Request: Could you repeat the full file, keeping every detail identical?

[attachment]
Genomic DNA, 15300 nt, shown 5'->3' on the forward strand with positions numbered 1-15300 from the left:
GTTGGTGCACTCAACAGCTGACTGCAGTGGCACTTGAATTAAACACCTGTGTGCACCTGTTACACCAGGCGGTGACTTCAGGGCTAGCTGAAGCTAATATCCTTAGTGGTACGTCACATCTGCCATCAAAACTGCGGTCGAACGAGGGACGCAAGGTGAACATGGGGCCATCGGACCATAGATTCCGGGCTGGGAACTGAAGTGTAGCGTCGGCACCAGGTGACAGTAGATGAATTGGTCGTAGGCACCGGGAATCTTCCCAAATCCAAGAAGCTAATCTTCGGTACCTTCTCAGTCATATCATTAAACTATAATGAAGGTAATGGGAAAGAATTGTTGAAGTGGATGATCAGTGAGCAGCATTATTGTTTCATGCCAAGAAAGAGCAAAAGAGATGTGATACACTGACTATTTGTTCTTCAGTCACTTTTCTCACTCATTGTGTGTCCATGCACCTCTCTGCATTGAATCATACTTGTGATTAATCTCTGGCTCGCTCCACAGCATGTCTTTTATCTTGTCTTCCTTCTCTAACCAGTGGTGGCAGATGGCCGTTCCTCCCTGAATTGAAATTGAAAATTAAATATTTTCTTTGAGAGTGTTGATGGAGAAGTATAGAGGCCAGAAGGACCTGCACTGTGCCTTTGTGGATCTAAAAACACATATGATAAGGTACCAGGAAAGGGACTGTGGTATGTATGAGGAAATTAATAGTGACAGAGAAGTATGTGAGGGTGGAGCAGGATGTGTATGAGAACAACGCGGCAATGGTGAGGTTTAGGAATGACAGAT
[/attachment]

Genomic DNA, 15300 nt, shown 5'->3' on the forward strand with positions numbered 1-15300 from the left:
GTTGGTGCACTCAACAGCTGACTGCAGTGGCACTTGAATTAAACACCTGTGTGCACCTGTTACACCAGGCGGTGACTTCAGGGCTAGCTGAAGCTAATATCCTTAGTGGTACGTCACATCTGCCATCAAAACTGCGGTCGAACGAGGGACGCAAGGTGAACATGGGGCCATCGGACCATAGATTCCGGGCTGGGAACTGAAGTGTAGCGTCGGCACCAGGTGACAGTAGATGAATTGGTCGTAGGCACCGGGAATCTTCCCAAATCCAAGAAGCTAATCTTCGGTACCTTCTCAGTCATATCATTAAACTATAATGAAGGTAATGGGAAAGAATTGTTGAAGTGGATGATCAGTGAGCAGCATTATTGTTTCATGCCAAGAAAGAGCAAAAGAGATGTGATACACTGACTATTTGTTCTTCAGTCACTTTTCTCACTCATTGTGTGTCCATGCACCTCTCTGCATTGAATCATACTTGTGATTAATCTCTGGCTCGCTCCACAGCATGTCTTTTATCTTGTCTTCCTTCTCTAACCAGTGGTGGCAGATGGCCGTTCCTCCCTGAATTGAAATTGAAAATTAAATATTTTCTTTGAGAGTGTTGATGGAGAAGTATAGAGGCCAGAAGGACCTGCACTGTGCCTTTGTGGATCTAAAAACACATATGATAAGGTACCAGGAAAGGGACTGTGGTATGTATGAGGAAATTAATAGTGACAGAGAAGTATGTGAGGGTGGAGCAGGATGTGTATGAGAACAACGCGGCAATGGTGAGGTTTAGGAATGACAGAT